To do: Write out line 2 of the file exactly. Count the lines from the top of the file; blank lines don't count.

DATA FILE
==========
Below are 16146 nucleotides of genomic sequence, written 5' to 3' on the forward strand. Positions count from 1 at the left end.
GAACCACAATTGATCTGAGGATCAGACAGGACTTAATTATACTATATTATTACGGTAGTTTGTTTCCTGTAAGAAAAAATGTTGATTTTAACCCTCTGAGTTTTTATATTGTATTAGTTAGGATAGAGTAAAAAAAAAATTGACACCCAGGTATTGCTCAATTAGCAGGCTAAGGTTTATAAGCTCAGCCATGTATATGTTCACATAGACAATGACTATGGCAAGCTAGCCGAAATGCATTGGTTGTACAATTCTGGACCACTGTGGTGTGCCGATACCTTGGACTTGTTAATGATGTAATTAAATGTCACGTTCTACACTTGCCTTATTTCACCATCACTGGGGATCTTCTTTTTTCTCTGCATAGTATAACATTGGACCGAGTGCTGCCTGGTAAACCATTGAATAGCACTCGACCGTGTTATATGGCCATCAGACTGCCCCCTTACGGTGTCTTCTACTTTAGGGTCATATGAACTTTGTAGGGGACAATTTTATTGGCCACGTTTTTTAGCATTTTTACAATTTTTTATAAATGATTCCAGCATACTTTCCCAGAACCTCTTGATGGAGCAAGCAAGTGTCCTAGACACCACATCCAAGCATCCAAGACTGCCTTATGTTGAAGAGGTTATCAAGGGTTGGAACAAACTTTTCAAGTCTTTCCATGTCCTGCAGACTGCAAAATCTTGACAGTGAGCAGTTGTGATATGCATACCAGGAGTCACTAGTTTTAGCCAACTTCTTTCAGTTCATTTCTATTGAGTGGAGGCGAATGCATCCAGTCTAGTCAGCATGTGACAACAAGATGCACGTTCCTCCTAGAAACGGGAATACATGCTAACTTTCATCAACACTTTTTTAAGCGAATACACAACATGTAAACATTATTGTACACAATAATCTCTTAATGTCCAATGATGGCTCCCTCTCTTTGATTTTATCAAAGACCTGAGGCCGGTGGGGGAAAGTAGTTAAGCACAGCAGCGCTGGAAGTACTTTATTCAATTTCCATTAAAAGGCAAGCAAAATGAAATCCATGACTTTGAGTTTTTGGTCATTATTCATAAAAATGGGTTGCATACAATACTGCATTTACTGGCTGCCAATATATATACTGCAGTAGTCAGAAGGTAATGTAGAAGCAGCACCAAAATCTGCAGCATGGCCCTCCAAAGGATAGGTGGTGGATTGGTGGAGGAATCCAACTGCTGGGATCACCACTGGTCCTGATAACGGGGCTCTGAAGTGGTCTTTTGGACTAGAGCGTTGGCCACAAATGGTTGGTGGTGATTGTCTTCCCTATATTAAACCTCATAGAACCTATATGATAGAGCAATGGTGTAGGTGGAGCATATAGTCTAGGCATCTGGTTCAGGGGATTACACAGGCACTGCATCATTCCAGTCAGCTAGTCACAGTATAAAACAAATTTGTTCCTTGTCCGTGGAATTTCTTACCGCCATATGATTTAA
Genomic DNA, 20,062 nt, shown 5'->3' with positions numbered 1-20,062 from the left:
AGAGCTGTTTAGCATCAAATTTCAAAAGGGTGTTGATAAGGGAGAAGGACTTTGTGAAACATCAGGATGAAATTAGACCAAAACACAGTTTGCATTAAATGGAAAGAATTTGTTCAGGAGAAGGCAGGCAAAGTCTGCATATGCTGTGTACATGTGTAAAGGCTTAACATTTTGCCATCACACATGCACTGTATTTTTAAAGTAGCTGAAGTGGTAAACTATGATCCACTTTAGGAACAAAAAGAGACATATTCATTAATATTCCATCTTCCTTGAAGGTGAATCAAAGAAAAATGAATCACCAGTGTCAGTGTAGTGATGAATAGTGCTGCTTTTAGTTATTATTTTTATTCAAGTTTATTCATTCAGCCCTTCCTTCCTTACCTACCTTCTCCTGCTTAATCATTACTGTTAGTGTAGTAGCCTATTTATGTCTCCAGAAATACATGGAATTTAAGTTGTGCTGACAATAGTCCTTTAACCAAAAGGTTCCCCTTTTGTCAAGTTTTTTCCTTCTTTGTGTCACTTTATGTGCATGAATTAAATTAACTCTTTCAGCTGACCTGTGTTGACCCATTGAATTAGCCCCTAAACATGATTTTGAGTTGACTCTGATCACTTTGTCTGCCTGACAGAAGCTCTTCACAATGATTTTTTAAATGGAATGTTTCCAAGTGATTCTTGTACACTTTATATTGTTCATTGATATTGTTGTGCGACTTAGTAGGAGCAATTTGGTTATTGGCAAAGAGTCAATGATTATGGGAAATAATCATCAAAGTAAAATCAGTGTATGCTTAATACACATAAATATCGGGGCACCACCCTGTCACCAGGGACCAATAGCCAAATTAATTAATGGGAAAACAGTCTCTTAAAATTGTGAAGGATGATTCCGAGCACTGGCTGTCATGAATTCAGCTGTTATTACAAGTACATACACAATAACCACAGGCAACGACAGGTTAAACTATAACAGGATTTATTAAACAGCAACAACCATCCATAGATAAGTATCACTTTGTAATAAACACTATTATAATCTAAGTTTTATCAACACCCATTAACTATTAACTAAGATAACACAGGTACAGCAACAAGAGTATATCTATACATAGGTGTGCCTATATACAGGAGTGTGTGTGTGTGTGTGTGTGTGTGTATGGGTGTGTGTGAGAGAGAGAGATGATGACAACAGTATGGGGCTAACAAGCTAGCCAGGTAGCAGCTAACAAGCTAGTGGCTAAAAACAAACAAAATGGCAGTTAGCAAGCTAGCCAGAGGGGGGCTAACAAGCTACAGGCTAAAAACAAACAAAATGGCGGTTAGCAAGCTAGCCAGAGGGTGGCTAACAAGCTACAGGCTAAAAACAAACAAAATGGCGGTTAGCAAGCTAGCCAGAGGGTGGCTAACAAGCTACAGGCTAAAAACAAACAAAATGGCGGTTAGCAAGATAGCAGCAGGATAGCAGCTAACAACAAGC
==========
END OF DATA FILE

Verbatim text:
GAACCACAATTGATCTGAGGATCAGACAGGACTTAATTATACTATATTATTACGGTAGTTTGTTTCCTGTAAGAAAAAATGTTGATTTTAACCCTCTGAGTTTTTATATTGTATTAGTTAGGATAGAGTAAAAAAAAAATTGACACCCAGGTATTGCTCAATTAGCAGGCTAAGGTTTATAAGCTCAGCCATGTATATGTTCACATAGACAATGACTATGGCAAGCTAGCCGAAATGCATTGGTTGTACAATTCTGGACCACTGTGGTGTGCCGATACCTTGGACTTGTTAATGATGTAATTAAATGTCACGTTCTACACTTGCCTTATTTCACCATCACTGGGGATCTTCTTTTTTCTCTGCATAGTATAACATTGGACCGAGTGCTGCCTGGTAAACCATTGAATAGCACTCGACCGTGTTATATGGCCATCAGACTGCCCCCTTACGGTGTCTTCTACTTTAGGGTCATATGAACTTTGTAGGGGACAATTTTATTGGCCACGTTTTTTAGCATTTTTACAATTTTTTATAAATGATTCCAGCATACTTTCCCAGAACCTCTTGATGGAGCAAGCAAGTGTCCTAGACACCACATCCAAGCATCCAAGACTGCCTTATGTTGAAGAGGTTATCAAGGGTTGGAACAAACTTTTCAAGTCTTTCCATGTCCTGCAGACTGCAAAATCTTGACAGTGAGCAGTTGTGATATGCATACCAGGAGTCACTAGTTTTAGCCAACTTCTTTCAGTTCATTTCTATTGAGTGGAGGCGAATGCATCCAGTCTAGTCAGCATGTGACAACAAGATGCACGTTCCTCCTAGAAACGGGAATACATGCTAACTTTCATCAACACTTTTTTAAGCGAATACACAACATGTAAACATTATTGTACACAATAATCTCTTAATGTCCAATGATGGCTCCCTCTCTTTGATTTTATCAAAGACCTGAGGCCGGTGGGGGAAAGTAGTTAAGCACAGCAGCGCTGGAAGTACTTTATTCAATTTCCATTAAAAGGCAAGCAAAATGAAATCCATGACTTTGAGTTTTTGGTCATTATTCATAAAAATGGGTTGCATACAATACTGCATTTACTGGCTGCCAATATATATACTGCAGTAGTCAGAAGGTAATGTAGAAGCAGCACCAAAATCTGCAGCATGGCCCTCCAAAGGATAGGTGGTGGATTGGTGGAGGAATCCAACTGCTGGGATCACCACTGGTCCTGATAACGGGGCTCTGAAGTGGTCTTTTGGACTAGAGCGTTGGCCACAAATGGTTGGTGGTGATTGTCTTCCCTATATTAAACCTCATAGAACCTATATGATAGAGCAATGGTGTAGGTGGAGCATATAGTCTAGGCATCTGGTTCAGGGGATTACACAGGCACTGCATCATTCCAGTCAGCTAGTCACAGTATAAAACAAATTTGTTCCTTGTCCGTGGAATTTCTTACCGCCATATGATTTAA